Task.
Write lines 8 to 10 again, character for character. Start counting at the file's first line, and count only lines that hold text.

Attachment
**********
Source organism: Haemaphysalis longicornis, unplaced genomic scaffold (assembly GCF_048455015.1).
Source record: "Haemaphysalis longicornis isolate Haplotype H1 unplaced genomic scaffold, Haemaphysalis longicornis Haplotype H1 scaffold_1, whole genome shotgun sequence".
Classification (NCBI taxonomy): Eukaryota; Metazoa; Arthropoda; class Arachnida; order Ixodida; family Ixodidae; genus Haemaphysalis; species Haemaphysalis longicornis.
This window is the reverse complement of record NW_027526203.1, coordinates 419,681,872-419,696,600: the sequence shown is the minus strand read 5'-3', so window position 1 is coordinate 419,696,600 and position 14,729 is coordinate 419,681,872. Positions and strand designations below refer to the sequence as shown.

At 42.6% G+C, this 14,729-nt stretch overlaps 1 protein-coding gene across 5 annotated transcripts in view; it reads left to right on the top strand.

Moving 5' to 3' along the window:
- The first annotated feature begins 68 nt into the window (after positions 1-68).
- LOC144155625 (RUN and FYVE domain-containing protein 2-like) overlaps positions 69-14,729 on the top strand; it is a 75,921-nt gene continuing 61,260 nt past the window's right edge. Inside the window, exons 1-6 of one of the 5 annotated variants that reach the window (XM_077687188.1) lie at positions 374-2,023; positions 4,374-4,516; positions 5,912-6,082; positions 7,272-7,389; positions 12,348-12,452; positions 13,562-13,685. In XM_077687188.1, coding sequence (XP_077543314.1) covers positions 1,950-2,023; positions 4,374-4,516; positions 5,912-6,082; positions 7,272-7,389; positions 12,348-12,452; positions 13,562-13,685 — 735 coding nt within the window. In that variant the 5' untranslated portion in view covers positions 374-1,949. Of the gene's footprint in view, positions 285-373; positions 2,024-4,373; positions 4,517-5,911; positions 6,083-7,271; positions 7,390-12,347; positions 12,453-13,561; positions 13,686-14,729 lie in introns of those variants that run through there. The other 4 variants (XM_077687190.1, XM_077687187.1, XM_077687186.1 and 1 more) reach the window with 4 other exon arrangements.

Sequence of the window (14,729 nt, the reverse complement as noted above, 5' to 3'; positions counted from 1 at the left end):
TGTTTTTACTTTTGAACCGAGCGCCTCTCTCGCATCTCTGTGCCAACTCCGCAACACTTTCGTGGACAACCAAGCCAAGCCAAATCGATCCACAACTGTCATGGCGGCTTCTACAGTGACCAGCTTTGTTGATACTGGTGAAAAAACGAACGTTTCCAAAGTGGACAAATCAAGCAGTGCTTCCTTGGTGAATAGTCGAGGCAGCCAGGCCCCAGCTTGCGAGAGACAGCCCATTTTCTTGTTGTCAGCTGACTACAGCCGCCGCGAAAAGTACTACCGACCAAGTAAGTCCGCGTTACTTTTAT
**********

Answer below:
- LOC144155625 (RUN and FYVE domain-containing protein 2-like) overlaps positions 69-14,729 on the top strand; it is a 75,921-nt gene continuing 61,260 nt past the window's right edge. Inside the window, exons 1-6 of one of the 5 annotated variants that reach the window (XM_077687188.1) lie at positions 374-2,023; positions 4,374-4,516; positions 5,912-6,082; positions 7,272-7,389; positions 12,348-12,452; positions 13,562-13,685. In XM_077687188.1, coding sequence (XP_077543314.1) covers positions 1,950-2,023; positions 4,374-4,516; positions 5,912-6,082; positions 7,272-7,389; positions 12,348-12,452; positions 13,562-13,685 — 735 coding nt within the window. In that variant the 5' untranslated portion in view covers positions 374-1,949. Of the gene's footprint in view, positions 285-373; positions 2,024-4,373; positions 4,517-5,911; positions 6,083-7,271; positions 7,390-12,347; positions 12,453-13,561; positions 13,686-14,729 lie in introns of those variants that run through there. The other 4 variants (XM_077687190.1, XM_077687187.1, XM_077687186.1 and 1 more) reach the window with 4 other exon arrangements.

Sequence of the window (14,729 nt, the reverse complement as noted above, 5' to 3'; positions counted from 1 at the left end):
TGTTTTTACTTTTGAACCGAGCGCCTCTCTCGCATCTCTGTGCCAACTCCGCAACACTTTCGTGGACAACCAAGCCAAGCCAAATCGATCCACAACTGTCATGGCGGCTTCTACAGTGACCAGCTTTGTTGATACTGGTGAAAAAACGAACGTTTCCAAAGTGGACAAATCAAGCAGTGCTTCCTTGGTGAATAGTCGAGGCAGCCAGGCCCCAGCTTGCGAGAGACAGCCCATTTTCTTGTTGTCAGCTGACTACAGCCGCCGCGAAAAGTACTACCGACCAAGTAAGTCCGCGTTACTTTTAT